Where are they now: David Hobby
When David Hobby was just 13 years old, he wrote a career report for a junior high school teacher titled, “My Life on the PGA TOUR.” Ten years later, the PGA TOUR was his life.
“I had a passion for the game immediately,” he said. “I had a vision for where the game was going to take me in life at that young age.”
But that doesn’t mean it was easy. Hobby, who grew up playing junior golf in Southern California, went on to have a successful collegiate career at San Diego State. Things continued to roll for him when, the summer after graduating, the 23-year-old won the 84th SCGA Amateur Championship at Santa Maria CC.
“Winning that SCGA Amateur in 1983 definitely gave me that confidence and validation that I could go on to play at the next level,” Hobby said.
But jumping from amateur golf to that next level of professional golf isn’t easy. Hobby entered Q-School in ‘83, but failed to make the finals. He progressed to the final stage in ‘84, ‘85 and ‘86, when he would finally earn that coveted TOUR card.
“I felt like I was getting better every year, so I just couldn’t stop,” said Hobby, who in ‘85 missed earning his card by just 1 stroke. “I had a year to dwell on that one, but came back in ‘86 and shot a 66 in the final round of play. I just knew I couldn’t give up.”
Hobby spent six years living the dream he wrote about as a young boy before real life responsibilities began to get in the way. He married his wife, Darlynn, in 1988, and soon after their family expanded to three with the addition of his daughter, Chelsea.
“Even in 1992 when I stopped playing, I felt like I was a better golfer than I had ever been before,” he said. “But there comes a time in life when you need to maintain a home base and provide for your family.”
For Hobby, that still involved the game he loved. After spending a little more than a year working on a development project in Bakersfield, went to work as a teaching pro at a practice facility in Torrance. He would spend 12 years there.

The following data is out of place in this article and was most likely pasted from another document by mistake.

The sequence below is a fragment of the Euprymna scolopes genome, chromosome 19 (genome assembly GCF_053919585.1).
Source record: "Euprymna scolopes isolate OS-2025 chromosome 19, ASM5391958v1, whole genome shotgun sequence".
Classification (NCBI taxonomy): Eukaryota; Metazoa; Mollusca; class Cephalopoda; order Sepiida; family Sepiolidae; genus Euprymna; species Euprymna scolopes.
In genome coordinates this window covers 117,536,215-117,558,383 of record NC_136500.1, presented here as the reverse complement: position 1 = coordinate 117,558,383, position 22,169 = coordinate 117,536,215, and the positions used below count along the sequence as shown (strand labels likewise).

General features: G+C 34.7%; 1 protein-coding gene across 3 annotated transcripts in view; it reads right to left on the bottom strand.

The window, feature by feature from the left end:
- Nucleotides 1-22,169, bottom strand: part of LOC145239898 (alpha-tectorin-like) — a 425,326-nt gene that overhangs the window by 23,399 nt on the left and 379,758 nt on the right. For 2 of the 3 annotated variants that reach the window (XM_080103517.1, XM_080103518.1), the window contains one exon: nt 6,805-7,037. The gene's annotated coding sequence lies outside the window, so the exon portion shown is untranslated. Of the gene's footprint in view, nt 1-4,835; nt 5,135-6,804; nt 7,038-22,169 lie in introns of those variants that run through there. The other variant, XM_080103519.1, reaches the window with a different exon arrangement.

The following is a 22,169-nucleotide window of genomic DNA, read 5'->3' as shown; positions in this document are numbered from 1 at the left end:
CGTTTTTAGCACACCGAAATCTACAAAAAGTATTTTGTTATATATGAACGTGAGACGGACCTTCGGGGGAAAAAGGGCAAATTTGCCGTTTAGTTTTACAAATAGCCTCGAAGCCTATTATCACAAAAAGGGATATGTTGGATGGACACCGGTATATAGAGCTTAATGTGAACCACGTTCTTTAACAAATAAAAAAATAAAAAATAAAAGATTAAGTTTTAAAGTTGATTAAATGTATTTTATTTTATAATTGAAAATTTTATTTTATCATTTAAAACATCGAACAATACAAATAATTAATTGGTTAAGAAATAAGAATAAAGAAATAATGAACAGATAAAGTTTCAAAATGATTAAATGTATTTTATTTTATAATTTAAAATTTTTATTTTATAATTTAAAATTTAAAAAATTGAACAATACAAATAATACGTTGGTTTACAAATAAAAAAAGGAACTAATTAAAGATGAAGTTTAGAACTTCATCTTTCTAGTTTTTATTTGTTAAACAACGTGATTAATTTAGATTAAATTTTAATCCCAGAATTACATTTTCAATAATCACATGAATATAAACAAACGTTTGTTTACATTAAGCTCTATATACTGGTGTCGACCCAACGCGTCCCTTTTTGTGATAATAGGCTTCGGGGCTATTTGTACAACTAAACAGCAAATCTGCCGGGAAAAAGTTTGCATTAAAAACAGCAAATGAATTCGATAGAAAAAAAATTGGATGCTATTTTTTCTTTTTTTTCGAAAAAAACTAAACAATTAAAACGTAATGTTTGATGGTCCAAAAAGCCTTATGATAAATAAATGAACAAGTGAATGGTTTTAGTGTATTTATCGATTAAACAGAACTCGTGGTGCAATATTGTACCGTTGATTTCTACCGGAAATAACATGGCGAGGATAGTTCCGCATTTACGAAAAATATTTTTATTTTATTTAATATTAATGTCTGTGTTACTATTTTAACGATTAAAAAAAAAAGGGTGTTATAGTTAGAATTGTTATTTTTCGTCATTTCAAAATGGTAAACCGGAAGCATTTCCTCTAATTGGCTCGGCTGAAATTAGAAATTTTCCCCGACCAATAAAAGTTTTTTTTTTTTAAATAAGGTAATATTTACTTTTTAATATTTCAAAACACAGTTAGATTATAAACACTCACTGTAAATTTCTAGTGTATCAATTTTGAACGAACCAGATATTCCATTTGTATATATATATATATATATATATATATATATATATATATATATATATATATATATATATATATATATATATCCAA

“I’m a relational one-on-one character, so just encouraging people in the game, getting them to align their expectations with the reality of where they are at this moment, but also having a vision of where they can go, is so rewarding for me,” said Hobby, who has spent the last nine years teaching out of Harbor Golf Center.
“If you aim the right direction and you swing on a decent path and have the club head facing the right way, you’ll get good results. We just need to do that more consistently. People need to know what they are doing, what they should be doing, and what the next step is to get there. And I love to help them with that.”
These days, he hardly ever plays golf. He says it’s difficult to play the game he was once so much better at, but that doesn’t mean he loves it any less.
“It can be frustrating because I still see the same shots I used to be able to excel at, but my body doesn’t respond the same way,” he said.
But the 1983 SCGA Amateur win is still one that means a lot to him. He remembers the weekend well, including an unexpected car break-in the night before the last round of play that left him rushing to the tee the final morning without hitting any balls.
“Good thing I was playing in the final group!” said Hobby. “To this day I have great regard for the SCGA. At all levels of the game they are looking, as an organization, for opportunities to meet the needs of players. To be a champion of theirs is an honor.”